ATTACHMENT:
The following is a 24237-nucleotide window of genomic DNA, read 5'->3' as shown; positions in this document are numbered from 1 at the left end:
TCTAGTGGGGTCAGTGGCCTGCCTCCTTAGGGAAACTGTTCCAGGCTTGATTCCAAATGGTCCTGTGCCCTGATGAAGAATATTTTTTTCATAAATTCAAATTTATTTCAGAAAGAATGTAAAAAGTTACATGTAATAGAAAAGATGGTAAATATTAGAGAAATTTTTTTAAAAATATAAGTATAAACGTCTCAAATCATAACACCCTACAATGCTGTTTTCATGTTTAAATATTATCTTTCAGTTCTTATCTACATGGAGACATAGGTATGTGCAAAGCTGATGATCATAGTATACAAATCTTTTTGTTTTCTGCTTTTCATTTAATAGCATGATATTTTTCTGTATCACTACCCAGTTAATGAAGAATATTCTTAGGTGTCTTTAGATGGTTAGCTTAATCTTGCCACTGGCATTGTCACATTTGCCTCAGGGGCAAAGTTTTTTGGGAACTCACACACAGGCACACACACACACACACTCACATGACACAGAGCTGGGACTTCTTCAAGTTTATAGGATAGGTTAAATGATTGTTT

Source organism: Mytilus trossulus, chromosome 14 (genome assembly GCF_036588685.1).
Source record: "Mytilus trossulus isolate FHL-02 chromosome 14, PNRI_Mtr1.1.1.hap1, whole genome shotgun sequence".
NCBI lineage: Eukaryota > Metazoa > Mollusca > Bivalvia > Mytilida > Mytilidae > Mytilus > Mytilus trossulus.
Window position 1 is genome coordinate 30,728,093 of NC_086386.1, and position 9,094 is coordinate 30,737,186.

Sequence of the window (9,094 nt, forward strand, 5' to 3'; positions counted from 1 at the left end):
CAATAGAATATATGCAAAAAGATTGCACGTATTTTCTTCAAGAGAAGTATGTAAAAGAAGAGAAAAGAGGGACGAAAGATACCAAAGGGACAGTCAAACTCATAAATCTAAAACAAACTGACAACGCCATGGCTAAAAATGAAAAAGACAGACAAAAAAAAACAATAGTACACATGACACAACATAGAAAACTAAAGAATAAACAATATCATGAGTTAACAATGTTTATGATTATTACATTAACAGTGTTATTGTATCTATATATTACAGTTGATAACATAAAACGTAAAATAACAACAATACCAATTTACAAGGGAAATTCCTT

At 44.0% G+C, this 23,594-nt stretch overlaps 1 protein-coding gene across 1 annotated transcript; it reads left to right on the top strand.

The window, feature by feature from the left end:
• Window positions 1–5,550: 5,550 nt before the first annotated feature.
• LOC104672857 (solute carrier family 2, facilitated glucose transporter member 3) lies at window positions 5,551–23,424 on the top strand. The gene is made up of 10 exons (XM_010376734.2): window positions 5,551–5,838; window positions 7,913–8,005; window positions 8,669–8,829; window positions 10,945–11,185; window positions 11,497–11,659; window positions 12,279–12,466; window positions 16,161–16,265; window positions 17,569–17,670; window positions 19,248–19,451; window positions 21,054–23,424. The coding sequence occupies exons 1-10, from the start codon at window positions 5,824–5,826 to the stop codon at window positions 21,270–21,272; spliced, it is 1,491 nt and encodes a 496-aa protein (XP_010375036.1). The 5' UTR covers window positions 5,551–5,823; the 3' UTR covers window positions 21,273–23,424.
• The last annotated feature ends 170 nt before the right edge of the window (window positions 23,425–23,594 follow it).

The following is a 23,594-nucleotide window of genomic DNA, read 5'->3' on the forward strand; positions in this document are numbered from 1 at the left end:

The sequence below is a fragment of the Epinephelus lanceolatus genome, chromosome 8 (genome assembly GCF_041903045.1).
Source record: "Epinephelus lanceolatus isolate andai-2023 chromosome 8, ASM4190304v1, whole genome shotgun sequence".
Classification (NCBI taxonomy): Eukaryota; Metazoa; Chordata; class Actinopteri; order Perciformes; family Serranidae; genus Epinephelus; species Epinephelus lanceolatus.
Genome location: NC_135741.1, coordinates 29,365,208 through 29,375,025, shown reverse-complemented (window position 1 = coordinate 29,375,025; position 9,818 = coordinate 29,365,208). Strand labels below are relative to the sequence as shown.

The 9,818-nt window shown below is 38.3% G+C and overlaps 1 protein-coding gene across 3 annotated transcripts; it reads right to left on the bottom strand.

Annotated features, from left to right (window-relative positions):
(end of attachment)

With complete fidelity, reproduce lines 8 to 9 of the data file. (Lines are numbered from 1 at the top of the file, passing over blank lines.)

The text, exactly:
CAATAGAATATATGCAAAAAGATTGCACGTATTTTCTTCAAGAGAAGTATGTAAAAGAAGAGAAAAGAGGGACGAAAGATACCAAAGGGACAGTCAAACTCATAAATCTAAAACAAACTGACAACGCCATGGCTAAAAATGAAAAAGACAGACAAAAAAAAACAATAGTACACATGACACAACATAGAAAACTAAAGAATAAACAATATCATGAGTTAACAATGTTTATGATTATTACATTAACAGTGTTATTGTATCTATATATTACAGTTGATAACATAAAACGTAAAATAACAACAATACCAATTTACAAGGGAAATTCCTT

At 44.0% G+C, this 23,594-nt stretch overlaps 1 protein-coding gene across 1 annotated transcript; it reads left to right on the top strand.